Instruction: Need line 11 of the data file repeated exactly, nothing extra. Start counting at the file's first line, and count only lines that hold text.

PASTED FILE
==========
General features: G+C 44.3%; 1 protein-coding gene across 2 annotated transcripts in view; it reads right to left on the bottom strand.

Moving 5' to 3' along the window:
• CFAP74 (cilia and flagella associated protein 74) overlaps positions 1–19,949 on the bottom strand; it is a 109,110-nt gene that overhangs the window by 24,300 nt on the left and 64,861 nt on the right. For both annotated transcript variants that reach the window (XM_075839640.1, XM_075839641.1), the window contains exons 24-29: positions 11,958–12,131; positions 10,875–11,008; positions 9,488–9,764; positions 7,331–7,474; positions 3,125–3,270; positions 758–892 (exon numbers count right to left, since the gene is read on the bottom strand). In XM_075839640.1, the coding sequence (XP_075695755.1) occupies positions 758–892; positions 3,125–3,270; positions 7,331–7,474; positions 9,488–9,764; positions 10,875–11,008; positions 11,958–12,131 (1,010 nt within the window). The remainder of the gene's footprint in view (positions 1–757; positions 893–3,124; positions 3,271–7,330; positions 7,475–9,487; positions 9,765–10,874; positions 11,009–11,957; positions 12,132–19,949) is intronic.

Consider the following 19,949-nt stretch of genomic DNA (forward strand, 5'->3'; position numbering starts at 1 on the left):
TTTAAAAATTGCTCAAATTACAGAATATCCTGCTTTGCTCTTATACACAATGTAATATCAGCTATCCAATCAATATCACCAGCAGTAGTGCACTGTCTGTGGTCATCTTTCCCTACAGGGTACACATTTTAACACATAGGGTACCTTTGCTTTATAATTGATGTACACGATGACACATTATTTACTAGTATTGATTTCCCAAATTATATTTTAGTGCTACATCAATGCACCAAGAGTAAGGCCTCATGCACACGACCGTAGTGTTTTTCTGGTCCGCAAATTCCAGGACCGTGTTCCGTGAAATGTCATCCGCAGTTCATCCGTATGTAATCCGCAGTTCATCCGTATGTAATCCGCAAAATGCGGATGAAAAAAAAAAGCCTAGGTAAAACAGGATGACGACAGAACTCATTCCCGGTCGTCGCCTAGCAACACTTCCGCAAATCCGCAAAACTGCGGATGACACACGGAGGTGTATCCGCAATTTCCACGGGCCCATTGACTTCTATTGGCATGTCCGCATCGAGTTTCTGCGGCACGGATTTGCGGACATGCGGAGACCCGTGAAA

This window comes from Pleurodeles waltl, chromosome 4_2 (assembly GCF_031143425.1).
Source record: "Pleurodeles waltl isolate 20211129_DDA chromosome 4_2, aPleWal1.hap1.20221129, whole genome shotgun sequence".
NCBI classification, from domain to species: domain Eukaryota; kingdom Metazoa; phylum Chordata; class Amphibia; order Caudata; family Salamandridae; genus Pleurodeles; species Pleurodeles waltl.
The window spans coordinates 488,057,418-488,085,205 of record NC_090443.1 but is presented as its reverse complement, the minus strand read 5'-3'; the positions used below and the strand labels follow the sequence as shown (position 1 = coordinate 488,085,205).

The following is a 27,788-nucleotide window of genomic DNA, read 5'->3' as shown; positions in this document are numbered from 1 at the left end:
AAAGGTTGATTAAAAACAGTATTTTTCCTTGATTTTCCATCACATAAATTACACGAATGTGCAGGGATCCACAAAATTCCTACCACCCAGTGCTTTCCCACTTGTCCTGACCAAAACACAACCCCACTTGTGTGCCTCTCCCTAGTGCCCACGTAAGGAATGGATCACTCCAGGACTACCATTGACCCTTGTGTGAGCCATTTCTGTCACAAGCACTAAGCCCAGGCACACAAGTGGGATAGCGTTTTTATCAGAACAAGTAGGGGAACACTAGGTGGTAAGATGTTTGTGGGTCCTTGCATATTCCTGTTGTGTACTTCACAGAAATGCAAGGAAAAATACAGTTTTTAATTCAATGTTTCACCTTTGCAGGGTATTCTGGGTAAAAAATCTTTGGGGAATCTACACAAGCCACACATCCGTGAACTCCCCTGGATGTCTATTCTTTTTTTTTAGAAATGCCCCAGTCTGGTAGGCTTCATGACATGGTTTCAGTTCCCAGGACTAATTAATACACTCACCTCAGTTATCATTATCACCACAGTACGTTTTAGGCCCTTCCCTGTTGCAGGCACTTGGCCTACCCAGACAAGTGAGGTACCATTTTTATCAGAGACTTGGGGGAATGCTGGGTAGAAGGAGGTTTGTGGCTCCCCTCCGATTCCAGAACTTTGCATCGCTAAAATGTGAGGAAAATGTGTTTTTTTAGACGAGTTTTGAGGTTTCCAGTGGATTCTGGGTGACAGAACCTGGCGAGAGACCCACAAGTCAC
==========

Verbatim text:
AAAGGTTGATTAAAAACAGTATTTTTCCTTGATTTTCCATCACATAAATTACACGAATGTGCAGGGATCCACAAAATTCCTACCACCCAGTGCTTTCCCACTTGTCCTGACCAAAACACAACCCCACTTGTGTGCCTCTCCCTAGTGCCCACGTAAGGAATGGATCACTCCAGGACTACCATTGACCCTTGTGTGAGCCATTTCTGTCACAAGCACTAAGCCCAGGCACACAAGTGGGATAGCGTTTTTATCAGAACAAGTAGGGGAACACTAGGTGGTAAGATGTTTGTGGGTCCTTGCATATTCCTGTTGTGTACTTCACAGAAATGCAAGGAAAAATACAGTTTTTAATTCAATGTTTCACCTTTGCAGGGTATTCTGGGTAAAAAATCTTTGGGGAATCTACACAAGCCACACATCCGTGAACTCCCCTGGATGTCTATTCTTTTTTTTTAGAAATGCCCCAGTCTGGTAGGCTTCATGACATGGTTTCAGTTCCCAGGACTAATTAATACACTCACCTCAGTTATCATTATCACCACAGTACGTTTTAGGCCCTTCCCTGTTGCAGGCACTTGGCCTACCCAGACAAGTGAGGTACCATTTTTATCAGAGACTTGGGGGAATGCTGGGTAGAAGGAGGTTTGTGGCTCCCCTCCGATTCCAGAACTTTGCATCGCTAAAATGTGAGGAAAATGTGTTTTTTTAGACGAGTTTTGAGGTTTCCAGTGGATTCTGGGTGACAGAACCTGGCGAGAGACCCACAAGTCAC